Police raid more than 20 offices and premises in Adler Real Estate probe

News Room

Receive free ADLER Group SA updates

Police raided more than 20 offices and premises on Wednesday as part of a sprawling investigation into suspected false accounting, market manipulation and breach of trust at controversial German property group Adler Real Estate.

Simultaneous raids in Germany, Austria, the Netherlands, Monaco, Portugal, Luxemburg and the UK involved 21 offices, one law firm and other properties including those of Cevdet Caner, an Austrian property magnate who lives in Monaco.

In Germany alone, 175 prosecutors and officers of the country’s federal criminal police BKA took part, prosecutors said in a press release. Although the release did not name Adler Real Estate or Caner, both confirmed the raids to the Financial Times.

The drastic move by law enforcement authorities marks a major escalation into an accounting scandal at the Berlin-based and Frankfurt-listed real estate group.

Shares of Adler Group, the real estate company’s Luxembourg-based holding company, have nearly been wiped over the past two years, trading at €0.43 on Wednesday. The holding company had lost €2.9bn in market capitalisation in that period.

Adler Group has been unravelling since short selling group Viceroy Research in 2021 accused the company of widespread fraud and inappropriate transactions connected to Caner and Luxembourg-based investment firm Aggregate, one of the company’s major investors.

German financial watchdog BaFin last year found that Adler Real Estate, which owns more than 26,000 residential units in Germany, inflated its balance sheet by €3.9bn and its earnings by €543mn in 2019 and filed a criminal complaint against the company.

Earlier this year, the London High Court approved a contentious restructuring plan for €3.2bn in bonds that saved the Adler Group from imminent insolvency.

Frankfurt prosecutors are targeting several individuals aged between 38 and 66 over suspected criminal acts between 2018 and 2020, they said in their press release.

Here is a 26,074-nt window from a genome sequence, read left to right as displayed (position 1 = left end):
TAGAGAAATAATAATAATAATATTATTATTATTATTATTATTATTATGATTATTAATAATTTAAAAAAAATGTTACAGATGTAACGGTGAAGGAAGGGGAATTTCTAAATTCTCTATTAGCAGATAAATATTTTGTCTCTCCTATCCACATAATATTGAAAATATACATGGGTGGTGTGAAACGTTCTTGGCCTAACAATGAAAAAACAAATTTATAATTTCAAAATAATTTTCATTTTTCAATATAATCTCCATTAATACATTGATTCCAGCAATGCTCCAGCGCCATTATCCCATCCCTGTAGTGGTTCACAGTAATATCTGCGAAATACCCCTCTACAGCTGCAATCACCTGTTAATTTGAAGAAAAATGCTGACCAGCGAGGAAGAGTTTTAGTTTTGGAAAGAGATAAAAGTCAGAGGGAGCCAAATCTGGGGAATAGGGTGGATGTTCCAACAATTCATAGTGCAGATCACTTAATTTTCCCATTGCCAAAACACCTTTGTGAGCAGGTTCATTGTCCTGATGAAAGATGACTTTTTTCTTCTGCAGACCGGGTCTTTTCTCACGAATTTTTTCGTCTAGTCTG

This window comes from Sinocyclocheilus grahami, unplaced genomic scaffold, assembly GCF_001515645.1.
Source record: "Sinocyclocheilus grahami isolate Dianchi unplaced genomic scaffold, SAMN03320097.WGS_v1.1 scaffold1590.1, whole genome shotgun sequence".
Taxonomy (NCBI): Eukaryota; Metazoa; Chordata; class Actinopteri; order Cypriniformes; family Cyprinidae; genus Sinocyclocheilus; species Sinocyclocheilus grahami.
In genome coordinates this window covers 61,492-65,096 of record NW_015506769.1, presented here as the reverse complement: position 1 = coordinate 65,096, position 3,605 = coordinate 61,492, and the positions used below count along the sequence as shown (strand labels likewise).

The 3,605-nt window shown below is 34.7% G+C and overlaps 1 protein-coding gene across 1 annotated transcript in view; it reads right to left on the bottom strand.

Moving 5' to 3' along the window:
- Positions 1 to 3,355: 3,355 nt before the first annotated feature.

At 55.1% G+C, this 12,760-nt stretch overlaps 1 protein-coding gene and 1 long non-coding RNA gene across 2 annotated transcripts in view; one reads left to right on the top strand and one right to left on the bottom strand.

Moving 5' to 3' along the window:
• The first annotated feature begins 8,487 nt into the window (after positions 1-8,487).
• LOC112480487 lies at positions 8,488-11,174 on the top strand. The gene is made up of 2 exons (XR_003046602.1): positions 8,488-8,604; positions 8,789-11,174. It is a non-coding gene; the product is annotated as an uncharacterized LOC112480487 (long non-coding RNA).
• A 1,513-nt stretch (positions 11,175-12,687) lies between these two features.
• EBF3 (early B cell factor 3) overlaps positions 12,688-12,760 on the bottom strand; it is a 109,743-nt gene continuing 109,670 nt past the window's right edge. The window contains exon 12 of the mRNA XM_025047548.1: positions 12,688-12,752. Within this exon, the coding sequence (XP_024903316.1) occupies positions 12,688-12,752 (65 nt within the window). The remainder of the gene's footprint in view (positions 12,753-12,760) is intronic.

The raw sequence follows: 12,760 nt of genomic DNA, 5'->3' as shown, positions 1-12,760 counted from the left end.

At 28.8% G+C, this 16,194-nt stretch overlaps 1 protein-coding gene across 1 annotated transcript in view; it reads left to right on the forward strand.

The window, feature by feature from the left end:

Most suspects are former senior managers of Adler Real Estate, people familiar with the investigation told the FT. Adler Group said in a press statement that the investigations were not directed against any board members of Adler Group.

Ben Irle, Caner’s Berlin-based lawyer, confirmed that his client’s premises in Monaco and London were raided.

Caner told the FT he was “happy” about the formal investigation because he was finally “aware what the accusations are”, adding that he was “absolutely relaxed and I am fully co-operating”.

Hinting at a former court case over alleged fraud and money laundering in Austria, in which he was acquitted, he stressed that he was “previously wrongly accused and won all cases”.

Adler Group said: “The investigations are taking place against the background of business transactions . . . in 2019, which extend into 2020.”

It added that it was fully co-operating with law enforcement authorities but declined to comment further. Aggregate did not immediately respond to a request for comment.

One of the transactions that has come into the prosecutors’ crosshairs is the sale of a property project in Düsseldorf in 2019, known as the Gerresheim deal, people briefed on the matter told the FT.

According to BaFin, it was booked at roughly double its fair valuation, inflating Adler Real Estate’s accounts by up to €233mn. The counterpart in the transaction was one of Caner’s close relatives.

Adler Real Estate is rejecting the BaFin criticism over the Gerresheim transaction and other issues, the watchdog said. The company is taking legal steps against the regulator’s finding.

Besides suspected accounting and market manipulation, prosecutors also take issue with other property sales as well as the Gerresheim deal, which they fear have inflated prices and improved loan-to-value ratios.

A forensic audit by KPMG launched after the Viceroy allegations also found that Caner was paid €12.6mn for undocumented “advisory services” in two M&A transactions, while Adler Real Estate also bought some of Aggregate’s bonds in an undisclosed transaction.

Read the full article here

Share this Article
Leave a comment